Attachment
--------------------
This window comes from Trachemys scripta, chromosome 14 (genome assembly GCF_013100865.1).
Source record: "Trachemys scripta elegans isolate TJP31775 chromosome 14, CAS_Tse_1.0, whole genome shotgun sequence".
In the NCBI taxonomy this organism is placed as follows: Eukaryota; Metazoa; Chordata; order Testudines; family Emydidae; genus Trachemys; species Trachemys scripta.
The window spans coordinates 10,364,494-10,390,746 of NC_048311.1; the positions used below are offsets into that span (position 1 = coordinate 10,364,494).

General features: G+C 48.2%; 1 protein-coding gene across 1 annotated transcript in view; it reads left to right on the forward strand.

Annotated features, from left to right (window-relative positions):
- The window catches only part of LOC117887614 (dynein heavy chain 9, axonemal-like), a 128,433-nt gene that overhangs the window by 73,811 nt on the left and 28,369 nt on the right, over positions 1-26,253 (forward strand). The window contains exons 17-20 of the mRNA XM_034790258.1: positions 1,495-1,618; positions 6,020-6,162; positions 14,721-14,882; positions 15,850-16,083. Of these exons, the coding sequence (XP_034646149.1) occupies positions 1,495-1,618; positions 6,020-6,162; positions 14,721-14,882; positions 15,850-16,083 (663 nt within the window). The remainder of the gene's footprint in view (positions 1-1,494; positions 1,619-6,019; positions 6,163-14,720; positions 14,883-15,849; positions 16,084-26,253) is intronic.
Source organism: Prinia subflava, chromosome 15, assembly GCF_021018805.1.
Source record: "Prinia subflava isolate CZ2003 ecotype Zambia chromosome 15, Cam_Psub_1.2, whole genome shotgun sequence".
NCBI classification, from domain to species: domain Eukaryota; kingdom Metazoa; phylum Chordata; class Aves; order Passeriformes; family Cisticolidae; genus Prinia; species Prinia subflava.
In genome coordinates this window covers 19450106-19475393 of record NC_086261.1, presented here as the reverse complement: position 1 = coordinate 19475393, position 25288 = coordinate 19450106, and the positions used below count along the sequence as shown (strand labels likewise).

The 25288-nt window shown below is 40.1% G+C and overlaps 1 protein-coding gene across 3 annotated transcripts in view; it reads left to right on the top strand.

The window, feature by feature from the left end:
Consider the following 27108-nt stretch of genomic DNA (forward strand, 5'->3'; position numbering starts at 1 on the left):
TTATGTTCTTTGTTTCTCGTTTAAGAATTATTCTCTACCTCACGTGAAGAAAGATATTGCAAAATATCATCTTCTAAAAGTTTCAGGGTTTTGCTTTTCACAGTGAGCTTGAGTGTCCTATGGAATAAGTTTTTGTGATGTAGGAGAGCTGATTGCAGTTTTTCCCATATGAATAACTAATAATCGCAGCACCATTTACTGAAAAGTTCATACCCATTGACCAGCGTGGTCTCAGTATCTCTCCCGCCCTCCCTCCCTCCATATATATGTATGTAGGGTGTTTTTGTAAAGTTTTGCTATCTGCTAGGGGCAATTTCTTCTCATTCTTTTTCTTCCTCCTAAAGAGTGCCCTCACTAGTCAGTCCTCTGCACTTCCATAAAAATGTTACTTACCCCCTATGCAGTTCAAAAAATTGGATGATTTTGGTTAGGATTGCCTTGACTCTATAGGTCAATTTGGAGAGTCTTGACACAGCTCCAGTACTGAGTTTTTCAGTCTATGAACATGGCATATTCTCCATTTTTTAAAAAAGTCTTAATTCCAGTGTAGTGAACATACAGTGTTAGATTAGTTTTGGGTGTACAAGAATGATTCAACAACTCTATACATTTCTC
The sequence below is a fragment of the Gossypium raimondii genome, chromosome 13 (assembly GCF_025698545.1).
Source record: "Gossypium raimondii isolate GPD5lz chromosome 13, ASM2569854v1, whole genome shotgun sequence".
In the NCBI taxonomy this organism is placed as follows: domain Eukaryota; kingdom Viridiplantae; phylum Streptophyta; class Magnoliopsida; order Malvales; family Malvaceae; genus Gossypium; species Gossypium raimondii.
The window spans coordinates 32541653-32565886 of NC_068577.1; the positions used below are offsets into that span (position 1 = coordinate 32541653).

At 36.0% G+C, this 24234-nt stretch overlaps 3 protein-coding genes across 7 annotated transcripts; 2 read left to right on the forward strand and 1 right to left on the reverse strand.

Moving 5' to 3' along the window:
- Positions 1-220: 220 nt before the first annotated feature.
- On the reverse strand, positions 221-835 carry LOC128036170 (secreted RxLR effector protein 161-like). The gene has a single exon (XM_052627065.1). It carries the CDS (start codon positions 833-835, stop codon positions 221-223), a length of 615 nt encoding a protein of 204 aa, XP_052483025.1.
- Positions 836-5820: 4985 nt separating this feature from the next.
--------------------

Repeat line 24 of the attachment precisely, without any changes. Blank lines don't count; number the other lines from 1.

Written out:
- Positions 836-5820: 4985 nt separating this feature from the next.